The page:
Kansas takes on in state rival Washburn in their second and final exhibition game tonight and while it certainly should not be close, there are some improvements the Jayhawks will show in order to put me (and I imagine a lot of fans) more at ease going into the regular season opener on Friday.
1. How the big men play
The Ichabods (seriously, how cool is that?) have only two players 6'8" or taller, so they won't offer much resistance to Jeff Withey and company and as a result it will be a lot tougher to know just how well the big men are performing, but nonetheless there are things that need to be improved upon regardless of the opponent. First, I want to know that Withey's hands are good enough to at least catch fast moving passes for open layups and dunks. It sure seemed like they were (most of the time) last year, but there is no doubt that he dropped a couple easy ones last week against Emporia State and while I don't foresee him being a focal point of the offense, those easy baskets (not to mention trips to the free throw line) would help big time.
Beyond simply looking at how well they play, we can see some clues in who plays and how much. Kevin Young won't be playing because of his broken hand, but his role on the team is safe. But while I don't think Bill Self will make too many redshirt or playing time decisions based on 80 minutes of exhibition basketball, there is quite a logjam at the forward position. With Withey, Young, Perry Ellis, Jamari Traylor, Zach Peters, Justin Wesley and Landen Lucas all there there seems to be no way that Self won't redshirt one of them, and perhaps more than one.
Zach Peters is still bothered by a rotator cuff, and with him likely to be out at least another month I think there is a better than average chance he gets redshirted. That means good news for Landen Lucas, who I thought was in danger of that before the season started. He was a late addition to the class after Kansas missed on a couple guys, and he looked pretty lost on offense when he was out there against Emporia State. However, leading the game in rebounds with 9 despite only playing 12 minutes speaks volumes. Kansas lost the best defensive rebounder in the country off last year's team, and while I think the defense has a good chance to be the best in the country, if there is an area they are going to struggle, it's going to be defensive rebounding.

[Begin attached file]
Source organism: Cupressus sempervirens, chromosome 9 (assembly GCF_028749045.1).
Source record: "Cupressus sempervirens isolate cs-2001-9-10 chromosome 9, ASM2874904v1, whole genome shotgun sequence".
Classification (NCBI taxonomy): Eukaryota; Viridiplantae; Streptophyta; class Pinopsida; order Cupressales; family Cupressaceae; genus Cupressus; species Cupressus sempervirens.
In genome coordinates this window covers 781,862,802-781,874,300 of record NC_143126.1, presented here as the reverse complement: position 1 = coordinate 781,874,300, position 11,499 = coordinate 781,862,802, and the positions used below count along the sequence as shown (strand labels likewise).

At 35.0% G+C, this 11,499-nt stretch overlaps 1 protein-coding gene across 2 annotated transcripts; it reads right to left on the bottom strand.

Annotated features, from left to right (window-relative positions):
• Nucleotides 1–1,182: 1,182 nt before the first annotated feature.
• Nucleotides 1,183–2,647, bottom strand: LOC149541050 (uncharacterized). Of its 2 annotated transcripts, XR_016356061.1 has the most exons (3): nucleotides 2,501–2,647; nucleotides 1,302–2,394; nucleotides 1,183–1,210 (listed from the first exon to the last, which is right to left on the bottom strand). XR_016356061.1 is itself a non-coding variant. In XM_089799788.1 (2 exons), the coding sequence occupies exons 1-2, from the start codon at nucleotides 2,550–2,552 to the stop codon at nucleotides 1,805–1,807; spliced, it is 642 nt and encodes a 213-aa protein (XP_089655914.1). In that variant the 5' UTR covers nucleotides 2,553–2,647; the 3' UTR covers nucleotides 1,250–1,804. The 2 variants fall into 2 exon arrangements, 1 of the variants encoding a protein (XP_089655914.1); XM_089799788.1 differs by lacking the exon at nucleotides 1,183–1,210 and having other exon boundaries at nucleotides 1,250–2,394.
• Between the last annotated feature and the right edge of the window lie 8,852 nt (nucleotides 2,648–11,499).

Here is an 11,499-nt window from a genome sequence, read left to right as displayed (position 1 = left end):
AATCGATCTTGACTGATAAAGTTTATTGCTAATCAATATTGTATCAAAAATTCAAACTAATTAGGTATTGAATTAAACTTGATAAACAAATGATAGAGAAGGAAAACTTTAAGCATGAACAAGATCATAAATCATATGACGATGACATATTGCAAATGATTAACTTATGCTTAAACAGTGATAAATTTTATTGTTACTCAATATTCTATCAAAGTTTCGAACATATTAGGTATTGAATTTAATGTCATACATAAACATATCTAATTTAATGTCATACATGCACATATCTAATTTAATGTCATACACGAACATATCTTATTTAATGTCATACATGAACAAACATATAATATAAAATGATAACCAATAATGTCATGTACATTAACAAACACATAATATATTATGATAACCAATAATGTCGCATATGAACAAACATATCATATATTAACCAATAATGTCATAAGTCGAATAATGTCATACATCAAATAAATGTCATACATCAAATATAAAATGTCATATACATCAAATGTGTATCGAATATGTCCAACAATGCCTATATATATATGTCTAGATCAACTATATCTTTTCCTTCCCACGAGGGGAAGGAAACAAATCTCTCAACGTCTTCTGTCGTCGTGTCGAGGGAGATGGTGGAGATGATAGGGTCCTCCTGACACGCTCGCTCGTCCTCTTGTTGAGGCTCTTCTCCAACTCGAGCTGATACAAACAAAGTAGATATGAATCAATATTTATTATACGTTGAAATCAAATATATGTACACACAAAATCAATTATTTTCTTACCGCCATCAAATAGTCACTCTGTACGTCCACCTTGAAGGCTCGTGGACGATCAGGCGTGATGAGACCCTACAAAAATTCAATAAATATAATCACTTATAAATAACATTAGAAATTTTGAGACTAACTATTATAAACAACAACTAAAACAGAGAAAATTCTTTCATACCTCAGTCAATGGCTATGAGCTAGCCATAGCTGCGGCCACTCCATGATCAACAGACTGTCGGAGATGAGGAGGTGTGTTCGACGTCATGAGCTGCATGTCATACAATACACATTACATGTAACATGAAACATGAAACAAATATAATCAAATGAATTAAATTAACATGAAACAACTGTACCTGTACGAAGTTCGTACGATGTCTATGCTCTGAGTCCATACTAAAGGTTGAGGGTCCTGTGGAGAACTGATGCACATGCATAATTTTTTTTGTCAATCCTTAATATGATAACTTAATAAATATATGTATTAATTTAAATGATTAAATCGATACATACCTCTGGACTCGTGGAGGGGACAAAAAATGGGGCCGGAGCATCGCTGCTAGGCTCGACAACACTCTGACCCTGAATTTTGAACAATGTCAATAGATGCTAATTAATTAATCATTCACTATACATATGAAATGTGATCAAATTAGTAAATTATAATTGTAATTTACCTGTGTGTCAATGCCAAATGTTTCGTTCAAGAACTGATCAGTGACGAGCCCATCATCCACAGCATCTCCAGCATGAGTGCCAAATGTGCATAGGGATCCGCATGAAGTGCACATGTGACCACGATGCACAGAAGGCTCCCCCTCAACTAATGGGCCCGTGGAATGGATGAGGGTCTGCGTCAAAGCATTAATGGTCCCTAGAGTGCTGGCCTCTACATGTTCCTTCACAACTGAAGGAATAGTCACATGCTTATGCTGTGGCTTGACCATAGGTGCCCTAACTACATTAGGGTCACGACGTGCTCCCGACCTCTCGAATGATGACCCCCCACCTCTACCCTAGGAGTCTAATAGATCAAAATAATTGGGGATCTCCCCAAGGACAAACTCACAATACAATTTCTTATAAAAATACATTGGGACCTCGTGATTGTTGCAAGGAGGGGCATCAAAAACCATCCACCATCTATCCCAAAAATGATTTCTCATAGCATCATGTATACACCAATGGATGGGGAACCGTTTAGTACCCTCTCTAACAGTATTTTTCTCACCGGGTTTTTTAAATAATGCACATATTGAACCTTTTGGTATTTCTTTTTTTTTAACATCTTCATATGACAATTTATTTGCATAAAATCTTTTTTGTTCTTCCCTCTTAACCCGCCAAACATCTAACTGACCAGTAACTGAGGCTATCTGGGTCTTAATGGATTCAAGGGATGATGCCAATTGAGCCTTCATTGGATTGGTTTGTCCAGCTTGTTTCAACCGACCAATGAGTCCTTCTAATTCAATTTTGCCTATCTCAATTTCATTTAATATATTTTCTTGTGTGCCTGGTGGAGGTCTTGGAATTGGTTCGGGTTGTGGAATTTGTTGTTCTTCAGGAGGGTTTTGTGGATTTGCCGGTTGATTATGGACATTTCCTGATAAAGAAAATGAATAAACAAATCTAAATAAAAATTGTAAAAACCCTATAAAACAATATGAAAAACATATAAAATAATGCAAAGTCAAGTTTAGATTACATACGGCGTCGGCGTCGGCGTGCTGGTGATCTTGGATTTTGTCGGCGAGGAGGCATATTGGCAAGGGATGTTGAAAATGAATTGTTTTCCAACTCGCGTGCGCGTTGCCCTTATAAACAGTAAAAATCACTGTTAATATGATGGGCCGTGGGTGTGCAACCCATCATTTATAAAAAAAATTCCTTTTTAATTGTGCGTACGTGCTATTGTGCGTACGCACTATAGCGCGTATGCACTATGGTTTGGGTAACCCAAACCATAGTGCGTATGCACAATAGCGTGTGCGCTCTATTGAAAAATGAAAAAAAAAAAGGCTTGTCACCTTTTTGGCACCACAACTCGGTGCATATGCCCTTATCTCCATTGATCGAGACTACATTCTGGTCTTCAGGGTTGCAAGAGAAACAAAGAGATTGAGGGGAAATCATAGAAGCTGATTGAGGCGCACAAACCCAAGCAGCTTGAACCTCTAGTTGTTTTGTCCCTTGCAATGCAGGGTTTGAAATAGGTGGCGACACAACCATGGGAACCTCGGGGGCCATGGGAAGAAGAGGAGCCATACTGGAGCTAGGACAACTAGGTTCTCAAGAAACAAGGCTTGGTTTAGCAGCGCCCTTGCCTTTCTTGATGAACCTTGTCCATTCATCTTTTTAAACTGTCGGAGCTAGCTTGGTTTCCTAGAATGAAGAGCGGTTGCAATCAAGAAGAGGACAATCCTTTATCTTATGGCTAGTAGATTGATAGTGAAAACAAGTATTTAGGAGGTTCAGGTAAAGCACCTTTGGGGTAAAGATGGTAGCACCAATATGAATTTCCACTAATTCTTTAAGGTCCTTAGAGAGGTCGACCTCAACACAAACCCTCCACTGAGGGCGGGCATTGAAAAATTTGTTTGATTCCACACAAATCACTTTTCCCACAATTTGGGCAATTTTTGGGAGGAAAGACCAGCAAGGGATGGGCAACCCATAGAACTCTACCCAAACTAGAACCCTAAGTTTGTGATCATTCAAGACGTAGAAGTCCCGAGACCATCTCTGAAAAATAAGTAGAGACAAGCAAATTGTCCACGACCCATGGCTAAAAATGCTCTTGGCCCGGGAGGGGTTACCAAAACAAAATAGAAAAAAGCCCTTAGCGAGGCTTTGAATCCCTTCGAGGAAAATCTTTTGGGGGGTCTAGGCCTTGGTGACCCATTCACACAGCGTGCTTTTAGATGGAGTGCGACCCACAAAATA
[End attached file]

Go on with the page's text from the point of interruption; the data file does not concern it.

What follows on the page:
2. How much they attack the rim
Kansas had 40 points in the paint against Emporia State, but also took 21 threes. They also took 17 jumpers that weren't in the paint, which is way too many to be taking against anyone, much less a D2 team in an exhibition. I understand that Andrew White is an awesome jumpshooter and Travis Releford shot almost 50% on two point jumpers last year, but they should be getting to the basket or taking threes as much as possible. For as much as commentators love to talk about people having a mid range game those shots are usually the worst ones in basketball. I can live with good, open jumpers that are a result of moving the ball well, but the ones in their first exhibition were more of the stand around, one on one variety.
3. The guard rotation
Unlike the big men situation, the guards all have different enough skills, and more importantly there aren't as many of them, to where a redshirt won't be necessary. Still, with Self liking to play around 8 guys once the season gets in full swing I am interested to see if anyone will grab playing time.
Anrio Adams certainly did his best to grab some playing time against Emporia State, hounding the opposing point guard, but I don't think we will get an accurate picture of how good he is defensively until we see him against someone with a little more athleticism.
Naadir Tharpe played really well against Emporia State as well, making both of his threes and had 4 assists while turning it over just once. I am not a fan of his on ball defense, but with the rest of the team being so good defensively I don't think it will be a gigantic deal to hide Tharpe.
Kansas should win comfortably tonight, but don't worry about the final score. More importantly, the way Kansas plays in the win will give us far more clues as to how this year will go, especially offensively.